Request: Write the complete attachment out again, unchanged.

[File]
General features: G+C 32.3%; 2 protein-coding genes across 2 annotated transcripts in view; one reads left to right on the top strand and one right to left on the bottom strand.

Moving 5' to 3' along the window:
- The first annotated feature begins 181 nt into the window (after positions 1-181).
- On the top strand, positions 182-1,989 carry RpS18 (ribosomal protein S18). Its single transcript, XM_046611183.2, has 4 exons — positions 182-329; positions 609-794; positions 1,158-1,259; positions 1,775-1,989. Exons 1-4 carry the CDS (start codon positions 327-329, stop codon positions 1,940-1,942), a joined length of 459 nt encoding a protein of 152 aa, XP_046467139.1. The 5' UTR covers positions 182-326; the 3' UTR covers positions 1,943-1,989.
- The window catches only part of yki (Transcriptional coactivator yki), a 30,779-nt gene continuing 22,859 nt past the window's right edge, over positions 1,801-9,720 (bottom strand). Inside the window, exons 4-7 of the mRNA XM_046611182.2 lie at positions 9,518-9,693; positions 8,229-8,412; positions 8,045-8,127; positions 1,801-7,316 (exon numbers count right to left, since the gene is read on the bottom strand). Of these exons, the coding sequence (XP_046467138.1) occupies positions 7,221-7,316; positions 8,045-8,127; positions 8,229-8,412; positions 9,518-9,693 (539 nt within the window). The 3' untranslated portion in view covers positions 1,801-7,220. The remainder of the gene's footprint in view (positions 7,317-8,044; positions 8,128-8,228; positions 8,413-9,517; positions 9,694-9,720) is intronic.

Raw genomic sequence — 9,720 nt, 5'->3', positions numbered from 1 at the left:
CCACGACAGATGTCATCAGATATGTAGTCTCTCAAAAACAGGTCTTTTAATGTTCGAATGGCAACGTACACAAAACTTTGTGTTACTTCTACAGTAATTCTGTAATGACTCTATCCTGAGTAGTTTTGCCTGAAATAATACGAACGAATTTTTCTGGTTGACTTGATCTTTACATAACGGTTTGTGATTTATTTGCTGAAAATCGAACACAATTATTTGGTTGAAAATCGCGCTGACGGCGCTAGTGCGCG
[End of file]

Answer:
General features: G+C 32.3%; 2 protein-coding genes across 2 annotated transcripts in view; one reads left to right on the top strand and one right to left on the bottom strand.

Moving 5' to 3' along the window:
- The first annotated feature begins 181 nt into the window (after positions 1-181).
- On the top strand, positions 182-1,989 carry RpS18 (ribosomal protein S18). Its single transcript, XM_046611183.2, has 4 exons — positions 182-329; positions 609-794; positions 1,158-1,259; positions 1,775-1,989. Exons 1-4 carry the CDS (start codon positions 327-329, stop codon positions 1,940-1,942), a joined length of 459 nt encoding a protein of 152 aa, XP_046467139.1. The 5' UTR covers positions 182-326; the 3' UTR covers positions 1,943-1,989.
- The window catches only part of yki (Transcriptional coactivator yki), a 30,779-nt gene continuing 22,859 nt past the window's right edge, over positions 1,801-9,720 (bottom strand). Inside the window, exons 4-7 of the mRNA XM_046611182.2 lie at positions 9,518-9,693; positions 8,229-8,412; positions 8,045-8,127; positions 1,801-7,316 (exon numbers count right to left, since the gene is read on the bottom strand). Of these exons, the coding sequence (XP_046467138.1) occupies positions 7,221-7,316; positions 8,045-8,127; positions 8,229-8,412; positions 9,518-9,693 (539 nt within the window). The 3' untranslated portion in view covers positions 1,801-7,220. The remainder of the gene's footprint in view (positions 7,317-8,044; positions 8,128-8,228; positions 8,413-9,517; positions 9,694-9,720) is intronic.

Raw genomic sequence — 9,720 nt, 5'->3', positions numbered from 1 at the left:
CCACGACAGATGTCATCAGATATGTAGTCTCTCAAAAACAGGTCTTTTAATGTTCGAATGGCAACGTACACAAAACTTTGTGTTACTTCTACAGTAATTCTGTAATGACTCTATCCTGAGTAGTTTTGCCTGAAATAATACGAACGAATTTTTCTGGTTGACTTGATCTTTACATAACGGTTTGTGATTTATTTGCTGAAAATCGAACACAATTATTTGGTTGAAAATCGCGCTGACGGCGCTAGTGCGCG